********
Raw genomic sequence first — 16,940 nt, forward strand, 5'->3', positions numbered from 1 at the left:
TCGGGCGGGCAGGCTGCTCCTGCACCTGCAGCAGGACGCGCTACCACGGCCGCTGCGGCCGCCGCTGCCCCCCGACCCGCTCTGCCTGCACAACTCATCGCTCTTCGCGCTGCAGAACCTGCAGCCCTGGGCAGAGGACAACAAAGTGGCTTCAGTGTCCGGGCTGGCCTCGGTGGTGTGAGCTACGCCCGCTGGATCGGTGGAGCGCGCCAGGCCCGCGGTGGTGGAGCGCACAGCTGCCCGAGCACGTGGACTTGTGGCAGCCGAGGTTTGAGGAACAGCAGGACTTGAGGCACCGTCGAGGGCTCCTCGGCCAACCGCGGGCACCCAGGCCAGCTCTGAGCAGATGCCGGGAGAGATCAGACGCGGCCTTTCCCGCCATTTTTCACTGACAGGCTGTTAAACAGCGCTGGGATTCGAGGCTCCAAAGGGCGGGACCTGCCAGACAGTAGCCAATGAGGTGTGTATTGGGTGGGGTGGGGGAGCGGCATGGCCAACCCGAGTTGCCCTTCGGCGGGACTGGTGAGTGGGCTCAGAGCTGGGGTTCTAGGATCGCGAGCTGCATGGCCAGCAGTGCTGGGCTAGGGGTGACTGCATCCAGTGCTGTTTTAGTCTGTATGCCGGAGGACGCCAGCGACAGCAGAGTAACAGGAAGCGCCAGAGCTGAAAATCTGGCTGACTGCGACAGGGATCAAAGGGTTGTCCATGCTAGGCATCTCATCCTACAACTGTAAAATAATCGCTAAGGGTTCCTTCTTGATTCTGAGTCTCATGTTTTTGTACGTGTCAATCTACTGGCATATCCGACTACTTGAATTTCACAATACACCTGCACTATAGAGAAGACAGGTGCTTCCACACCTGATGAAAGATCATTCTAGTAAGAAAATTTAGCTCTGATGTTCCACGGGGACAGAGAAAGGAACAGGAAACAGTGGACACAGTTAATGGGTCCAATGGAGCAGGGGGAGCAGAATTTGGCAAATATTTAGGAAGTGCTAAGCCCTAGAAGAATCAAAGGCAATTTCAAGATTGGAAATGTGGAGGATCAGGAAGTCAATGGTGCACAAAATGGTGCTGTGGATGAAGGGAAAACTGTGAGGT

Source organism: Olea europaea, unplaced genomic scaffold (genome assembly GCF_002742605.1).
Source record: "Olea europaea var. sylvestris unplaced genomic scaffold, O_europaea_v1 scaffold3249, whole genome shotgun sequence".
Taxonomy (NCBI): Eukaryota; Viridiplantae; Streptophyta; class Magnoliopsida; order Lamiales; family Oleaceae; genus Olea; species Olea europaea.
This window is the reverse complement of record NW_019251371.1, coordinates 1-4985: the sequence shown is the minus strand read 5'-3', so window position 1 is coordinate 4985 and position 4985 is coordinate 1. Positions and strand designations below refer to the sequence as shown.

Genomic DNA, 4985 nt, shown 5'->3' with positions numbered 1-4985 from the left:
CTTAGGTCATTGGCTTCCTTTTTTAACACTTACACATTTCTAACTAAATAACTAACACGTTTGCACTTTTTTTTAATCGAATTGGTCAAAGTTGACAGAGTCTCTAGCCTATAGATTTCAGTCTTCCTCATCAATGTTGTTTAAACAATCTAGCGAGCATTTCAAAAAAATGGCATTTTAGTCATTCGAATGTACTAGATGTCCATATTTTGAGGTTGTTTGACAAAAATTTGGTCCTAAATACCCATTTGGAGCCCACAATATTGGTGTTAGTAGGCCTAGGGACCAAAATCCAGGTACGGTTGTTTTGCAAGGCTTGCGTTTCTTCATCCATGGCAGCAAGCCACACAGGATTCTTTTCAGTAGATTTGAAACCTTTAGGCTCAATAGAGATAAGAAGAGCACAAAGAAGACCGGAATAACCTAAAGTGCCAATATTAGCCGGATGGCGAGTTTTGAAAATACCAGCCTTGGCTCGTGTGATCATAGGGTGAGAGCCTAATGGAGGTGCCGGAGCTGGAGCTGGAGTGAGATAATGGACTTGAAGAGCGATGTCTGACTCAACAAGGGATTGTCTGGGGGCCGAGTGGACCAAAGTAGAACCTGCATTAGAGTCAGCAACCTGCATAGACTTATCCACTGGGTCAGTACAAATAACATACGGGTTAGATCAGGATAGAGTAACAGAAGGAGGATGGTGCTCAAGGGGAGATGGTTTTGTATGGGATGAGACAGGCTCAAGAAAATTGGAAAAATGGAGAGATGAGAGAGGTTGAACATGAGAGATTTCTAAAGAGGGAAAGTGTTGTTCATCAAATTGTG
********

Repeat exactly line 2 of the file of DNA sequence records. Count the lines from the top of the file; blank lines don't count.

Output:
TCGGGCGGGCAGGCTGCTCCTGCACCTGCAGCAGGACGCGCTACCACGGCCGCTGCGGCCGCCGCTGCCCCCCGACCCGCTCTGCCTGCACAACTCATCGCTCTTCGCGCTGCAGAACCTGCAGCCCTGGGCAGAGGACAACAAAGTGGCTTCAGTGTCCGGGCTGGCCTCGGTGGTGTGAGCTACGCCCGCTGGATCGGTGGAGCGCGCCAGGCCCGCGGTGGTGGAGCGCACAGCTGCCCGAGCACGTGGACTTGTGGCAGCCGAGGTTTGAGGAACAGCAGGACTTGAGGCACCGTCGAGGGCTCCTCGGCCAACCGCGGGCACCCAGGCCAGCTCTGAGCAGATGCCGGGAGAGATCAGACGCGGCCTTTCCCGCCATTTTTCACTGACAGGCTGTTAAACAGCGCTGGGATTCGAGGCTCCAAAGGGCGGGACCTGCCAGACAGTAGCCAATGAGGTGTGTATTGGGTGGGGTGGGGGAGCGGCATGGCCAACCCGAGTTGCCCTTCGGCGGGACTGGTGAGTGGGCTCAGAGCTGGGGTTCTAGGATCGCGAGCTGCATGGCCAGCAGTGCTGGGCTAGGGGTGACTGCATCCAGTGCTGTTTTAGTCTGTATGCCGGAGGACGCCAGCGACAGCAGAGTAACAGGAAGCGCCAGAGCTGAAAATCTGGCTGACTGCGACAGGGATCAAAGGGTTGTCCATGCTAGGCATCTCATCCTACAACTGTAAAATAATCGCTAAGGGTTCCTTCTTGATTCTGAGTCTCATGTTTTTGTACGTGTCAATCTACTGGCATATCCGACTACTTGAATTTCACAATACACCTGCACTATAGAGAAGACAGGTGCTTCCACACCTGATGAAAGATCATTCTAGTAAGAAAATTTAGCTCTGATGTTCCACGGGGACAGAGAAAGGAACAGGAAACAGTGGACACAGTTAATGGGTCCAATGGAGCAGGGGGAGCAGAATTTGGCAAATATTTAGGAAGTGCTAAGCCCTAGAAGAATCAAAGGCAATTTCAAGATTGGAAATGTGGAGGATCAGGAAGTCAATGGTGCACAAAATGGTGCTGTGGATGAAGGGAAAACTGTGAGGT